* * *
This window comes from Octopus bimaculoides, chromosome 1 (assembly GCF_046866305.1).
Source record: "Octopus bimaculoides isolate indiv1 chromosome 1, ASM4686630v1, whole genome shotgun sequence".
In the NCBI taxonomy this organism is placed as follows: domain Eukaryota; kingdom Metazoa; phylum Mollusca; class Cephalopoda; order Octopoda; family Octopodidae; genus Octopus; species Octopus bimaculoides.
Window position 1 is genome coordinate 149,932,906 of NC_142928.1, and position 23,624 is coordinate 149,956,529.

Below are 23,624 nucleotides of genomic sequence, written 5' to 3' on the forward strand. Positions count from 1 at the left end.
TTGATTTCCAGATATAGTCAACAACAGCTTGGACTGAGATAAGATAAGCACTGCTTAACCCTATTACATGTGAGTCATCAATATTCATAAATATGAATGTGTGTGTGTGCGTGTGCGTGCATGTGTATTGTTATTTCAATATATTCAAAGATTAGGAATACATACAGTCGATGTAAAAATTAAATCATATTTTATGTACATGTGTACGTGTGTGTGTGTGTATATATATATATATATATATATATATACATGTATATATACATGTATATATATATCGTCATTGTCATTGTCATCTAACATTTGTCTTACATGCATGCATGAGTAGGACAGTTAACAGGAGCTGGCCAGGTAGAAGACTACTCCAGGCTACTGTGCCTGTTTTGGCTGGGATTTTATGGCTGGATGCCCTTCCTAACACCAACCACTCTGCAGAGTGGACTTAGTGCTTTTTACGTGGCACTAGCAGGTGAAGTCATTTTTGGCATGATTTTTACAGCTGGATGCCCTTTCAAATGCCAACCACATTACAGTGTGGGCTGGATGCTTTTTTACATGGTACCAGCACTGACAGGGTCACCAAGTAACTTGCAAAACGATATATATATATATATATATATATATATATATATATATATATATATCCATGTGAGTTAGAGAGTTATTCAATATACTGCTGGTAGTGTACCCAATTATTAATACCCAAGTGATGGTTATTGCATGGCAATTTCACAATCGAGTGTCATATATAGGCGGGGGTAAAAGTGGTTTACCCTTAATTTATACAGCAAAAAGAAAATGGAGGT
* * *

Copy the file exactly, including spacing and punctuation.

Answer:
This window comes from Octopus bimaculoides, chromosome 1 (assembly GCF_046866305.1).
Source record: "Octopus bimaculoides isolate indiv1 chromosome 1, ASM4686630v1, whole genome shotgun sequence".
In the NCBI taxonomy this organism is placed as follows: domain Eukaryota; kingdom Metazoa; phylum Mollusca; class Cephalopoda; order Octopoda; family Octopodidae; genus Octopus; species Octopus bimaculoides.
Window position 1 is genome coordinate 149,932,906 of NC_142928.1, and position 23,624 is coordinate 149,956,529.

Below are 23,624 nucleotides of genomic sequence, written 5' to 3' on the forward strand. Positions count from 1 at the left end.
TTGATTTCCAGATATAGTCAACAACAGCTTGGACTGAGATAAGATAAGCACTGCTTAACCCTATTACATGTGAGTCATCAATATTCATAAATATGAATGTGTGTGTGTGCGTGTGCGTGCATGTGTATTGTTATTTCAATATATTCAAAGATTAGGAATACATACAGTCGATGTAAAAATTAAATCATATTTTATGTACATGTGTACGTGTGTGTGTGTGTATATATATATATATATATATATATATACATGTATATATACATGTATATATATATCGTCATTGTCATTGTCATCTAACATTTGTCTTACATGCATGCATGAGTAGGACAGTTAACAGGAGCTGGCCAGGTAGAAGACTACTCCAGGCTACTGTGCCTGTTTTGGCTGGGATTTTATGGCTGGATGCCCTTCCTAACACCAACCACTCTGCAGAGTGGACTTAGTGCTTTTTACGTGGCACTAGCAGGTGAAGTCATTTTTGGCATGATTTTTACAGCTGGATGCCCTTTCAAATGCCAACCACATTACAGTGTGGGCTGGATGCTTTTTTACATGGTACCAGCACTGACAGGGTCACCAAGTAACTTGCAAAACGATATATATATATATATATATATATATATATATATATATATATATATCCATGTGAGTTAGAGAGTTATTCAATATACTGCTGGTAGTGTACCCAATTATTAATACCCAAGTGATGGTTATTGCATGGCAATTTCACAATCGAGTGTCATATATAGGCGGGGGTAAAAGTGGTTTACCCTTAATTTATACAGCAAAAAGAAAATGGAGGT